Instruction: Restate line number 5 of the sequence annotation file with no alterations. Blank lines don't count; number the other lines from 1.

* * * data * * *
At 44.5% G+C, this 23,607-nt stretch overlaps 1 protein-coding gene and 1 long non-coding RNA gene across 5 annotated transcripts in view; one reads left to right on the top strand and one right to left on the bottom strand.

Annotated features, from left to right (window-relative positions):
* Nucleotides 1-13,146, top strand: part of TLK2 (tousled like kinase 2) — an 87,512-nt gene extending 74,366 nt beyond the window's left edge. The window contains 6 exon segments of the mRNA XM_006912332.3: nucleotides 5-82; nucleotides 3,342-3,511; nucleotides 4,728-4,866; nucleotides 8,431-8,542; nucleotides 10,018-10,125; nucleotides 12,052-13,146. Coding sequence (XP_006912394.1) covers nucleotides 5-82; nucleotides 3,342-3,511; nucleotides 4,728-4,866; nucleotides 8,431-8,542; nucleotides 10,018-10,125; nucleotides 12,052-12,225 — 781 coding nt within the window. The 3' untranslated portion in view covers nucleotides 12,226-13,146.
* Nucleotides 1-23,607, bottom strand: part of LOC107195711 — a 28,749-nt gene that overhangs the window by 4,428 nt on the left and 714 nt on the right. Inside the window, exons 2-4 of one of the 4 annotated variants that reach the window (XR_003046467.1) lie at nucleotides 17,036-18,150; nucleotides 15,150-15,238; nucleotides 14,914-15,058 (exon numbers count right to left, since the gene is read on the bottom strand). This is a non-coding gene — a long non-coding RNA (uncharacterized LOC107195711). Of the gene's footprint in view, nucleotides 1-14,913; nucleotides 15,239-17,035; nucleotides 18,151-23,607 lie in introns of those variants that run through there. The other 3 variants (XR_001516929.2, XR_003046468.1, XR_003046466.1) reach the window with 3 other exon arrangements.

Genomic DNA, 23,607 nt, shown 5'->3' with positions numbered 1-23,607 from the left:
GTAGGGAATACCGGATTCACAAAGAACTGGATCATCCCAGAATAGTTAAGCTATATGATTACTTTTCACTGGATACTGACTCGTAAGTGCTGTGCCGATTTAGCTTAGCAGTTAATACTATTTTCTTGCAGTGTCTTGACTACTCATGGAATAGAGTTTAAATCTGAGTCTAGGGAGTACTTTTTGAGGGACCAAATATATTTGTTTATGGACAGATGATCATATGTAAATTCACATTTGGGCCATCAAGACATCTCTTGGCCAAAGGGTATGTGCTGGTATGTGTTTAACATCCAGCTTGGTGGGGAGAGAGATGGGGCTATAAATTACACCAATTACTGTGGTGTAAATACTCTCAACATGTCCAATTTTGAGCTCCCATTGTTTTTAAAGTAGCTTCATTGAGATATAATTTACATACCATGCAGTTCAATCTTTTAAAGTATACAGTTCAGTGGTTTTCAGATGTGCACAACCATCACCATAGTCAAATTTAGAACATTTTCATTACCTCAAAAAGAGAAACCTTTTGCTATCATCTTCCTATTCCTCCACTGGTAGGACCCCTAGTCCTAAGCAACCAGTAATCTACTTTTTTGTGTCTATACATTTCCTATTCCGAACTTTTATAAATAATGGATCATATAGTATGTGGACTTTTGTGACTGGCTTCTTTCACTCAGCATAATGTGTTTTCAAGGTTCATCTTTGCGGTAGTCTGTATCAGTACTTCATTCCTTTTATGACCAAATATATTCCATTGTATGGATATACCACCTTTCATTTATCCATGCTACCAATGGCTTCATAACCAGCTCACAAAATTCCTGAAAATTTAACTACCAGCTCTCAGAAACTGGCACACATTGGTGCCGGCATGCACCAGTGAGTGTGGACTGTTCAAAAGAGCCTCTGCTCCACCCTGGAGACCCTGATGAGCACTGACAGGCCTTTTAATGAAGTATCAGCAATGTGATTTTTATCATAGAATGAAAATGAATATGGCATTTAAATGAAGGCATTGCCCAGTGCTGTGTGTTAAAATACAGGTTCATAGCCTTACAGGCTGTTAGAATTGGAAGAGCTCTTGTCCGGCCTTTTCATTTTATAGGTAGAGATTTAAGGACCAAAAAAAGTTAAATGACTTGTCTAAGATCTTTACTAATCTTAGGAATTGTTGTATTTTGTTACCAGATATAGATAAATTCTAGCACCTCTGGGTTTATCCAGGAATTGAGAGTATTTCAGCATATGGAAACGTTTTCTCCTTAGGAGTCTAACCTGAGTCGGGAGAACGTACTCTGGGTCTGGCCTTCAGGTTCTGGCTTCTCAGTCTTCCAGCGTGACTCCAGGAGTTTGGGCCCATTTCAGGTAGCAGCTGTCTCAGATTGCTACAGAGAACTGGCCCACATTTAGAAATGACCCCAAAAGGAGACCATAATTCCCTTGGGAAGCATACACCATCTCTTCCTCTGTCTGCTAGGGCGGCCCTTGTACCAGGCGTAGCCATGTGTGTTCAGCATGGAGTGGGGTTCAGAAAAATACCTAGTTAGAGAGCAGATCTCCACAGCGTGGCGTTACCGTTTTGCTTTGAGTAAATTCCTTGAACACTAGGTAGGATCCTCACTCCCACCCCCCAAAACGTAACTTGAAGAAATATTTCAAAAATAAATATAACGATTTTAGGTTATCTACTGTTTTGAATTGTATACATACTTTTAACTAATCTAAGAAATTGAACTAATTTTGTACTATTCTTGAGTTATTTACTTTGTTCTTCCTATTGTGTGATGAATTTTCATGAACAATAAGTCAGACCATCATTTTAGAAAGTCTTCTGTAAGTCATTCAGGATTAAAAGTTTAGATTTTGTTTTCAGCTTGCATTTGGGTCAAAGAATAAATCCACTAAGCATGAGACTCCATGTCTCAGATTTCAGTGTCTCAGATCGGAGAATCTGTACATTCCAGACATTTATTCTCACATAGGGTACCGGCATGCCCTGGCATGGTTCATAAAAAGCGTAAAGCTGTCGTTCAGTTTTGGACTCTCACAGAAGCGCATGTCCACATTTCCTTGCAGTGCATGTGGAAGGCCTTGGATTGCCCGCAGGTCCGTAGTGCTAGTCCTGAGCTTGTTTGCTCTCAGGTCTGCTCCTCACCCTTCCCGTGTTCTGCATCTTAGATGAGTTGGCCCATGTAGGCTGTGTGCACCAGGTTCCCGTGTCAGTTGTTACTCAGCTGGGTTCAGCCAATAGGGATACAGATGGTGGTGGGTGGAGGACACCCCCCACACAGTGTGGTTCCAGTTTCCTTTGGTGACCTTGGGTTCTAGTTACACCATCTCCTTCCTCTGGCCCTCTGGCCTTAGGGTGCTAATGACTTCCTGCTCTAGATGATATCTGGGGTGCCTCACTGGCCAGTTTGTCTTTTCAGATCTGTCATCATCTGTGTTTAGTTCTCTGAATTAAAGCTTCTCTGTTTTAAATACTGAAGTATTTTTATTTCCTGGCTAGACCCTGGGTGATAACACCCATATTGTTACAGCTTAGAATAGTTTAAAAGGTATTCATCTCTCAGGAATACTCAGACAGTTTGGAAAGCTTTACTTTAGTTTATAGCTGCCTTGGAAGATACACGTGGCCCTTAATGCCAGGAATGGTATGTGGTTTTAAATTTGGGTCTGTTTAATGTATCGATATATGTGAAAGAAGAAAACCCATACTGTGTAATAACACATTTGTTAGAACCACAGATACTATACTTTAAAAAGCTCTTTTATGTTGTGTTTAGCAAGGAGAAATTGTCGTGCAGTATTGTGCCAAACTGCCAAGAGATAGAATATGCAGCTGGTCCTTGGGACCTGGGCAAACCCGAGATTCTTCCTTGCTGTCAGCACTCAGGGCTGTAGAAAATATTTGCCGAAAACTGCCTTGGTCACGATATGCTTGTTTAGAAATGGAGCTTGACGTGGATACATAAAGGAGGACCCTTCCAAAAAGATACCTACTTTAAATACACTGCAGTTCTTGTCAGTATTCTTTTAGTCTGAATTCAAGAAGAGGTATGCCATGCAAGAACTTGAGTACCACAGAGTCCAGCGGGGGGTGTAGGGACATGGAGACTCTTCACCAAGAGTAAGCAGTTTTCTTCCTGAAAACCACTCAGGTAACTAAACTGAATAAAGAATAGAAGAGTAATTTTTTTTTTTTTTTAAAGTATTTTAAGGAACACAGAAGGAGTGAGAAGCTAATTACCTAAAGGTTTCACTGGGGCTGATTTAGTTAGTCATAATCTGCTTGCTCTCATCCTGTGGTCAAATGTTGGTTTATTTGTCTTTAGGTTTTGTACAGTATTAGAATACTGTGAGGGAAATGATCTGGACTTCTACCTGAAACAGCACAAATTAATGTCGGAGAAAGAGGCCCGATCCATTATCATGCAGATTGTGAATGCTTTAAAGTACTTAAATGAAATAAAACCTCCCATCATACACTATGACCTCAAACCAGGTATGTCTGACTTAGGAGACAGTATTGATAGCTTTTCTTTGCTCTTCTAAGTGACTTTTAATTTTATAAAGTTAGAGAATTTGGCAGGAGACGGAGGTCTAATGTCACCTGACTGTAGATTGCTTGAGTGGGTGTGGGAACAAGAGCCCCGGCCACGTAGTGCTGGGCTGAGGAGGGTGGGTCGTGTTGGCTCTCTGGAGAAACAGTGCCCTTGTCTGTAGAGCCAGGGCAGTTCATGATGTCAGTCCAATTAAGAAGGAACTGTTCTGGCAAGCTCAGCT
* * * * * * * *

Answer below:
Genomic DNA, 23,607 nt, shown 5'->3' with positions numbered 1-23,607 from the left: